I don't much care for the older Moosewood cookbooks at all; I find them very "old school" vegetarian, with way too much cheese standing in for the meat, and lots of heavy, don't-move-after-eating casseroles. Very hippie seventies hearty granola cookin'. I like ... is it Moosewood Restaurant Low Fat Favourites, and the Sunday Afternoon Whatever cookbook. I do favour "healthy" low fat cooking... but I also like plenty of flavour, and I find the older cookbooks very unadventurous, for the most part.
My current favourite vegetarian (actually vegan) cookbook is The Millennium Cookbook, from the San Francisco restaurant. This is fabulous, fabulous food - a bit fussy, but guaranteed to impress, and bursting with great tastes. (It also has a chapter with deadly good vegan desserts by Sascha Weiss.)
I also like Mollie Katzen's Vegetable Heaven, which, like Millennium, is much more modern, flavourful, adventurous.
Others that are in steady rotation in my kitchen are Steven Raichlen's High Flavour, Low Fat Vegetarian Cooking, The Vegetarian Times Cookbook (fairly good standard reference, but seasonings tend to be a little on the timid side), and Nava Atlas' Vegetarian Celebrations. For plain comfort-food things, I like Bryanna Clark Grogan's books and Cooking with Peta, which are both vegan.
I do like Madhur Jaffrey, too, but I find her recipes usually have at least double the amount of salt they need... I leave seasonings as is, but ALWAYS cut the salt until I taste. Julie Sahni has also written a good vegetarian East Indian cookbook, the title of which escapes me.
There's a really good series, I've got a couple (Japanese and Mexican) which is, I think, called World Vegetarian; single books, each focussing on one country's cuisine.
I always go to the library, which surprisingly has millions of vegetarian cookbooks. One of my favorites so far was
"Versatile Vegetarian." I didn't realize until I got it home that it was put out by Weight Watchers, but the recipes I've tried have been excellent. I especially recommend the Indian Tomato-Lentil Soup.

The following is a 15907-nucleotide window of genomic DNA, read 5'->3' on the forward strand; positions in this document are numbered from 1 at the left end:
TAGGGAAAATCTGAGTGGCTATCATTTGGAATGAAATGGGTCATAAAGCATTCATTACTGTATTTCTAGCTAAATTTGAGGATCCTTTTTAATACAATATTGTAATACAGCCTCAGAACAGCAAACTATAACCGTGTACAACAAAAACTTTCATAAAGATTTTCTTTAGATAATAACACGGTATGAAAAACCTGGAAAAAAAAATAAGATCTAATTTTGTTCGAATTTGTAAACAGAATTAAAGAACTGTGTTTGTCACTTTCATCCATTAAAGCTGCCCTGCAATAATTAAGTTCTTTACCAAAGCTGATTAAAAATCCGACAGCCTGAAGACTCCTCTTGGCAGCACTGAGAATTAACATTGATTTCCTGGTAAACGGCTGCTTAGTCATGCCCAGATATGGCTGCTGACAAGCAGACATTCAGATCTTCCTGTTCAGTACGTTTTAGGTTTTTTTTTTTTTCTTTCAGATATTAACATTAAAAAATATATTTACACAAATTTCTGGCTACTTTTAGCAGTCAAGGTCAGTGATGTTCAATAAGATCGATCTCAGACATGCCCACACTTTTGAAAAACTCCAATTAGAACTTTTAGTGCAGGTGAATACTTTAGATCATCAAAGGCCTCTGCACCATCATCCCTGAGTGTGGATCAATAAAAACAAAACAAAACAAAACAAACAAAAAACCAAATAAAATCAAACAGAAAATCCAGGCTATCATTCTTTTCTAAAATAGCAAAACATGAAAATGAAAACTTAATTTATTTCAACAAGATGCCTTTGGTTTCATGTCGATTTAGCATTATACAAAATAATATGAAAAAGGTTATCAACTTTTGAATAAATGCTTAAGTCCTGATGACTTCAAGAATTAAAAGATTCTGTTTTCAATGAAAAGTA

An interesting book using seasonal recipes and actual vegetables (how many vegetarian books do we need with recipes for pasta?) is "Food for the Spirit" by Manuela Dunn Mascetti and Arunima Borthwick.
My Mom finds really interesting vegetarian cookbooks from the early 1980s at garage sales and sends them to me. By far the most interesting was "The Higher Taste: A Guide to Gourmet Vegetarian Cooking and a Karma- Free Diet," put out by the International Society of Krishna Consciousness, where garlic and onions are also excluded.
Another helpful one for me when having to cook for a vegetarian who thinks he hates tofu has been "This Can't Be Tofu" by Deborah Madison. Sesame tofu has had great results.
So many vegetarian cookbooks are tied into religious groups, which I find really interesting. An interesting one to read (which I never cooked out, of because I didn't have ANY of the ingredients!) was "Three Bowl Cookbook : The Secrets of Enlightened Cooking from the Zen Mountain." It combines simplicity with vegetarian cooking, which sometimes is not the case!
If you want to try an interesting extreme, look at "Raw: the Uncook Book." My mother-in-law and her boyfriend went for a while eating entirely raw foods. It's interesting, and would definitely be vegan. The milks are made from nuts or grains, as are the breads, crackers, chips, everything.
Hope this helps,
"There are few hours in life more agreeable than the hour dedicated to the ceremony known as afternoon tea" - Henry James
Ill second the vote for Deborah Madison's--Vegetarian Cooking for Everyone. I also have her book, The Savory Way, which is also super. The Canyon Ranch Spa Cookbook -'Canyon Ranch Cooking" is beautiful and has a bunch of healthy vegan and vegetarian recipes.
Also, as a side note...The William-Sonoma TASTE magazine always has some good vegetarian action.
Oh, yeah, magazines! I really like Veggie Life. I've got some good older issues of VT (Vegetarian Times) but I don't know what the hang they're up to these days. For awhile, it was Health Consciousness, with Veggieness falling by the wayside. Now, though they still put nutritional analyses on their recipes, the figures have been such that I'm starting to doubt the Healthy Lifestyles mode too. It's completely unfocussed - a not-even-very-good cooking magazine with lots of rather timid recipes containing everything of the beast but the beast. Bah.
I've never seen the Williams-Sonoma mag. Guess they don't sell it in Canada.
I don't much care for the Vegetarian Epicure books. "Take 2 cups of heavy cream. Add 8 ounces cream cheese, 12 eggs, 4 sticks butter and 4 cups grated Gruyere. Oh, yeah, and a potato or two. Bake."
It looks like they don't ship to Canada, but for anyone else that is interested...I think I paid $20 for my subscription, I think it is currently a quarterly publication...It looks like they have a promotion going right now for $12 or there are those cards in the magazine this month that let you buy one get one free, so you can send one to a friend for the holidays ($20-or $10 per...) The food photography in this magazine is amazing.